El Trébol shrugs. “But maybe I’m wrong and Scott Steven’s shit doesn’t stink. Maybe he was always this good, the Wildfire Champion we always needed but never had.” He leans back, shaking his head. “I mean, he only competed and lost in a four way match to earn the title shot for the Wildfire Championship. In other words, he proved himself to be the second best loser, earning himself the proverbial participation trophy in what many considered a farce of a match.”
Trébol grins. “But hey, people didn’t think I deserved a shot at your title, Scott, after losing to Kendrix two weeks ago. Irony, it’s funny sometimes.”
El Trébol sighs, his frustration evident in his body language. “But it’s okay right, El Trébol can handle it. He’s dealt with the underestimation and the dismissal all of his life, he can take it. He chose to compete in this business with the ‘real’ men, so the least he can do is take all the crap people throws at him. He wants to call himself a hero, right, because he wears that mask? Well then let’s throw the world at him and forget anything about feelings or emotions.”
El Trébol twirls his finger in the air. “Good for me, right?”
Another sigh and, despite the mask, it looks as if El Trébol tries to close his eyes in an attempt to block out the negative thoughts consuming him. “Don’t get me wrong, I have accepted my role as a hero to these people, even if I don’t see myself as one. It’s just hard, you know, to maintain this face of goodness and respect for my opponents when, if I’m to be honest, they don’t deserve it.” He points to the camera. “That’s you, Scott, in case you were checking your phone for score updates or something."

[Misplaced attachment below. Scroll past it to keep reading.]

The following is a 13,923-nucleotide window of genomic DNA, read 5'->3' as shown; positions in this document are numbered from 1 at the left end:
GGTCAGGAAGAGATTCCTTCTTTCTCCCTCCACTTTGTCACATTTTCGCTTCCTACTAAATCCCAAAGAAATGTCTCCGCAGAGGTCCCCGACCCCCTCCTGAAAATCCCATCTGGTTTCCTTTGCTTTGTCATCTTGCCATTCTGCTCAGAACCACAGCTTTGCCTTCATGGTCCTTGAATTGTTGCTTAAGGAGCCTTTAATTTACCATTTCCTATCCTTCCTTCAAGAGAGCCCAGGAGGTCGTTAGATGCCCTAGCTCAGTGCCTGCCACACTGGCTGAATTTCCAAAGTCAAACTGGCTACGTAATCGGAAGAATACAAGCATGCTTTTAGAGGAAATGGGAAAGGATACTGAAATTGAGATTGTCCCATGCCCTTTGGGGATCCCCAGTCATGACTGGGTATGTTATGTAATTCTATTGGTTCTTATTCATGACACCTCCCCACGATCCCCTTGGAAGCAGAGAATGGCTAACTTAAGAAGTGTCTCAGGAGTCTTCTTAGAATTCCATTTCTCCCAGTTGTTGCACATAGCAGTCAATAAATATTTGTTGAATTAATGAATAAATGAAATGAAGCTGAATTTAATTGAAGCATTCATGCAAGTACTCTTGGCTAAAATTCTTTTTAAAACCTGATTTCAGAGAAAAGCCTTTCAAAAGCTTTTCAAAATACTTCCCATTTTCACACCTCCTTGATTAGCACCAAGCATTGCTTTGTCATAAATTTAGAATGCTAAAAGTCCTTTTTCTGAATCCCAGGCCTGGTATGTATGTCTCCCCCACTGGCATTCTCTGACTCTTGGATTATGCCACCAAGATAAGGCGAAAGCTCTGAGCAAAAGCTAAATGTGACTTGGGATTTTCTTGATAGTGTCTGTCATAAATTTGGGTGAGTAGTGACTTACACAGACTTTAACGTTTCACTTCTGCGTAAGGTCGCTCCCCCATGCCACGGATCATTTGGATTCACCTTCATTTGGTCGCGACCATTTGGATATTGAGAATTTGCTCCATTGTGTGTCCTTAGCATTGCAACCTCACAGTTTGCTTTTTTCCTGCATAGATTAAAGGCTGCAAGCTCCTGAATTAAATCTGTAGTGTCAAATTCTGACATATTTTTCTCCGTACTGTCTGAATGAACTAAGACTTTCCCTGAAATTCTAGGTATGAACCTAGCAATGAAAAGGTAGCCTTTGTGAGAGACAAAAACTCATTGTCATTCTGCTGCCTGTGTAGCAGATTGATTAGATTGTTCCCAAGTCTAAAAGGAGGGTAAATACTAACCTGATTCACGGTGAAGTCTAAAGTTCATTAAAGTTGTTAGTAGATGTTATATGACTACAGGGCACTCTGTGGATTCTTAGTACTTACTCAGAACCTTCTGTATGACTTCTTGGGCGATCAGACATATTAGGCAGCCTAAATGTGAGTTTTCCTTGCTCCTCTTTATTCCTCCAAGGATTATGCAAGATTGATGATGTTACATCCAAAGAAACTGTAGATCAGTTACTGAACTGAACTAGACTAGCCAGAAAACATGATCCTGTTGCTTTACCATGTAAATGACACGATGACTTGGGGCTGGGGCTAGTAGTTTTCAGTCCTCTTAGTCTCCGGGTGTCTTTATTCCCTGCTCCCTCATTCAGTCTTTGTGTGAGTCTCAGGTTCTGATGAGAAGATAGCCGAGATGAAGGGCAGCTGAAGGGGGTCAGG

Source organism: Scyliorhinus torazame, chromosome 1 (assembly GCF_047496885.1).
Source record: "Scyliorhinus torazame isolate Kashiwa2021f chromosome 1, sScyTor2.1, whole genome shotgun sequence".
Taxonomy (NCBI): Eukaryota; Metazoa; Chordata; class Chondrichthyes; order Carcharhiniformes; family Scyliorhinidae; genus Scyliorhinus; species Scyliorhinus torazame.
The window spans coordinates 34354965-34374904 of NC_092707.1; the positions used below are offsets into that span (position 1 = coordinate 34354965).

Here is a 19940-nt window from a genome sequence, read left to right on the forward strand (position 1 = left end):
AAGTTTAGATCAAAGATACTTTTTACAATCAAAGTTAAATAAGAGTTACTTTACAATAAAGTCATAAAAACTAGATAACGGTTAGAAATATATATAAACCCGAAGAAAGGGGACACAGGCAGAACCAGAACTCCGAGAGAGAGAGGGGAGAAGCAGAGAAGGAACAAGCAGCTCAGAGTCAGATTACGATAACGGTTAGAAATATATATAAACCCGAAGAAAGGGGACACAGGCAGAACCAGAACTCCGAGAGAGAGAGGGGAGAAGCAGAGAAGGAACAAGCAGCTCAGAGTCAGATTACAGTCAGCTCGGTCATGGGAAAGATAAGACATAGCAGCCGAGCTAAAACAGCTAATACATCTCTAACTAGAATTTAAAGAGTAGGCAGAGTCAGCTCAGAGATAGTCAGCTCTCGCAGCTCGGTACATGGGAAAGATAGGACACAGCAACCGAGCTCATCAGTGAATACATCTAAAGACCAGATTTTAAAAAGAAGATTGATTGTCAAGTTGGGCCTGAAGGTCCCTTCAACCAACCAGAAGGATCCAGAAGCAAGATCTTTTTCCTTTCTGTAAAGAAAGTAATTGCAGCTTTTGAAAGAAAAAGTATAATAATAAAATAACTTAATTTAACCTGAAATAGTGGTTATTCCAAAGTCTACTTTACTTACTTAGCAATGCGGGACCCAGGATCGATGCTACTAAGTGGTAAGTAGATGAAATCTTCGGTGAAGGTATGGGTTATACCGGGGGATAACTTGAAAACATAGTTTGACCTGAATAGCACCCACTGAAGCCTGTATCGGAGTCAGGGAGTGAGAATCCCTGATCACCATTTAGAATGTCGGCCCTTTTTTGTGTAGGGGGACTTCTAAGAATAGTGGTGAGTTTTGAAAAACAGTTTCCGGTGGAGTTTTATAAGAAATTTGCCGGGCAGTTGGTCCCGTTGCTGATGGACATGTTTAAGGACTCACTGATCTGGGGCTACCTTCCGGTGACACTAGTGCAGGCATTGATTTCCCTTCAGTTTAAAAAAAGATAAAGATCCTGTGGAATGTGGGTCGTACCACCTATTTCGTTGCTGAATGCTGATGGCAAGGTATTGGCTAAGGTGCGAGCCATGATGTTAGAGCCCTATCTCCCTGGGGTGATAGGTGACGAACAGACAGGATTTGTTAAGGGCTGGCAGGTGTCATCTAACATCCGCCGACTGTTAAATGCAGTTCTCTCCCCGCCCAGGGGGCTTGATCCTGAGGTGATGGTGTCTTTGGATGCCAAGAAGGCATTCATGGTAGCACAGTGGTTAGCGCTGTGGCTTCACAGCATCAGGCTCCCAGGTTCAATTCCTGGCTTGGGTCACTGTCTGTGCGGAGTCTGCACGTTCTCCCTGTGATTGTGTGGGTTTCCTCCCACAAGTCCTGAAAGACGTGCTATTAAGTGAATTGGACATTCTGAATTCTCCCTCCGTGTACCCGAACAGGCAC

A pause, giving Scott a chance to put away his phone and pay attention.
“I mean hell, I made my arrival to this company in a box of alcohol. I partied with T-Pain and asked Amy Harrison to play strip poker with me. I was supposed to be the guy you could just laugh at and then proceed to have a damn good match with my opponent. That was it. I didn’t think I was going to be the hero of kids, the man to stand against those who oppressed and tormented the UTA. That should’ve been a job for someone like you, Scott, you and your cliché failure-turned-success story.”
El Trébol shakes his head. “Thing is all you do to people is leave them wishing they can just run away and take a vacation.” He points to himself. “So I remain the light in the darkness, the hint of spring sticking out in the throes of winter. I walk into Albany, New York not as the man I thought I would be here, but the man I’ve since become.”
A long, suspenseful pause. “A man who I believe is better than you, Scott Stevens.”
El Trébol points to the screen forcefully. “And that is something I have never said in my short time here, even when I competed against Skylar Montgomery who has never won here at all. Yet I gave him that shadow of a doubt that I wish people would give me. But not you, Scott. Not you.”
El Trébol scratches his chin and the figurative stubble on it.
“I won’t give it to you because you wouldn’t want it from me, anyway. You only want what Scott Stevens can give you and damn all, friend or foe who stand in your way to take it. At least Kendrix and Sean Jackson are honest in their vileness; you disguise it as drawing first blood and acting like a true champion. I’d call bullshit but, again, children look up to me and all. So instead I leave it with this.”
El Trébol drops onto the ground as the camera zooms in on him.
“On January 18, 2016 I walk into my first ever Victory looking for that very thing. And you, Scott Stevens, are the man standing in my way. I wish I could’ve walked into this match with my record intact and my resolve untainted by failure. But hey, it takes a little dirt for the grass to take root. And my fields, they’ve already been sown. But you, Scott, look like you need a little bit of my help.”
One final pause.
“So come Monday night, I’m going to help you plant a F[Redacted]g garden. See you soon, Scott.”
And with that final, strong statement, the scene fades out.